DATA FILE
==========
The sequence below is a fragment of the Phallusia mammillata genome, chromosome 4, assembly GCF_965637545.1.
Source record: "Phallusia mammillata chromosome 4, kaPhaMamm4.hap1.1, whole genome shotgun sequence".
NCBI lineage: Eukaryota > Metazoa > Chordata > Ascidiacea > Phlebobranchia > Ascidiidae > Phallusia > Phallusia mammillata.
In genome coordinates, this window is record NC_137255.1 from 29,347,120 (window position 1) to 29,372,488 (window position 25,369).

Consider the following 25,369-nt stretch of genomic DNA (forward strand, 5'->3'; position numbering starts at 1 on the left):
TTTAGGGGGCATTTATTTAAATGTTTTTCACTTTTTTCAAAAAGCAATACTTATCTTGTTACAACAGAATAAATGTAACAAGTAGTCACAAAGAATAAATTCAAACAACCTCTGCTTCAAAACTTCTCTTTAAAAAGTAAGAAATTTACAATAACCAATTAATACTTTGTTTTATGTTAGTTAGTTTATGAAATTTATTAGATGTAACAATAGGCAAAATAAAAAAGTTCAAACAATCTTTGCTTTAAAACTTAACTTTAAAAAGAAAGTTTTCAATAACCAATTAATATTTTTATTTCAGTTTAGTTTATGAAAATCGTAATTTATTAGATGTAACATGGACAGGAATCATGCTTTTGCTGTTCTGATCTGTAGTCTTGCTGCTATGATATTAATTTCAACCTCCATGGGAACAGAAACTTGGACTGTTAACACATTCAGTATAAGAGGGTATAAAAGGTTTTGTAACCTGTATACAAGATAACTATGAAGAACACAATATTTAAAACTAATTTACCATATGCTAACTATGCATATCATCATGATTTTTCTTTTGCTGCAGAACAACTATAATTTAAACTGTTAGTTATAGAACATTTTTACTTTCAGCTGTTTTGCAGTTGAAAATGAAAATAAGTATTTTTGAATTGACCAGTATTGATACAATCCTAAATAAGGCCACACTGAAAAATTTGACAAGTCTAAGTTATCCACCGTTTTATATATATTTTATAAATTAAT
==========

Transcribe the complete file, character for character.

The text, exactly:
The sequence below is a fragment of the Phallusia mammillata genome, chromosome 4, assembly GCF_965637545.1.
Source record: "Phallusia mammillata chromosome 4, kaPhaMamm4.hap1.1, whole genome shotgun sequence".
NCBI lineage: Eukaryota > Metazoa > Chordata > Ascidiacea > Phlebobranchia > Ascidiidae > Phallusia > Phallusia mammillata.
In genome coordinates, this window is record NC_137255.1 from 29,347,120 (window position 1) to 29,372,488 (window position 25,369).

Consider the following 25,369-nt stretch of genomic DNA (forward strand, 5'->3'; position numbering starts at 1 on the left):
TTTAGGGGGCATTTATTTAAATGTTTTTCACTTTTTTCAAAAAGCAATACTTATCTTGTTACAACAGAATAAATGTAACAAGTAGTCACAAAGAATAAATTCAAACAACCTCTGCTTCAAAACTTCTCTTTAAAAAGTAAGAAATTTACAATAACCAATTAATACTTTGTTTTATGTTAGTTAGTTTATGAAATTTATTAGATGTAACAATAGGCAAAATAAAAAAGTTCAAACAATCTTTGCTTTAAAACTTAACTTTAAAAAGAAAGTTTTCAATAACCAATTAATATTTTTATTTCAGTTTAGTTTATGAAAATCGTAATTTATTAGATGTAACATGGACAGGAATCATGCTTTTGCTGTTCTGATCTGTAGTCTTGCTGCTATGATATTAATTTCAACCTCCATGGGAACAGAAACTTGGACTGTTAACACATTCAGTATAAGAGGGTATAAAAGGTTTTGTAACCTGTATACAAGATAACTATGAAGAACACAATATTTAAAACTAATTTACCATATGCTAACTATGCATATCATCATGATTTTTCTTTTGCTGCAGAACAACTATAATTTAAACTGTTAGTTATAGAACATTTTTACTTTCAGCTGTTTTGCAGTTGAAAATGAAAATAAGTATTTTTGAATTGACCAGTATTGATACAATCCTAAATAAGGCCACACTGAAAAATTTGACAAGTCTAAGTTATCCACCGTTTTATATATATTTTATAAATTAAT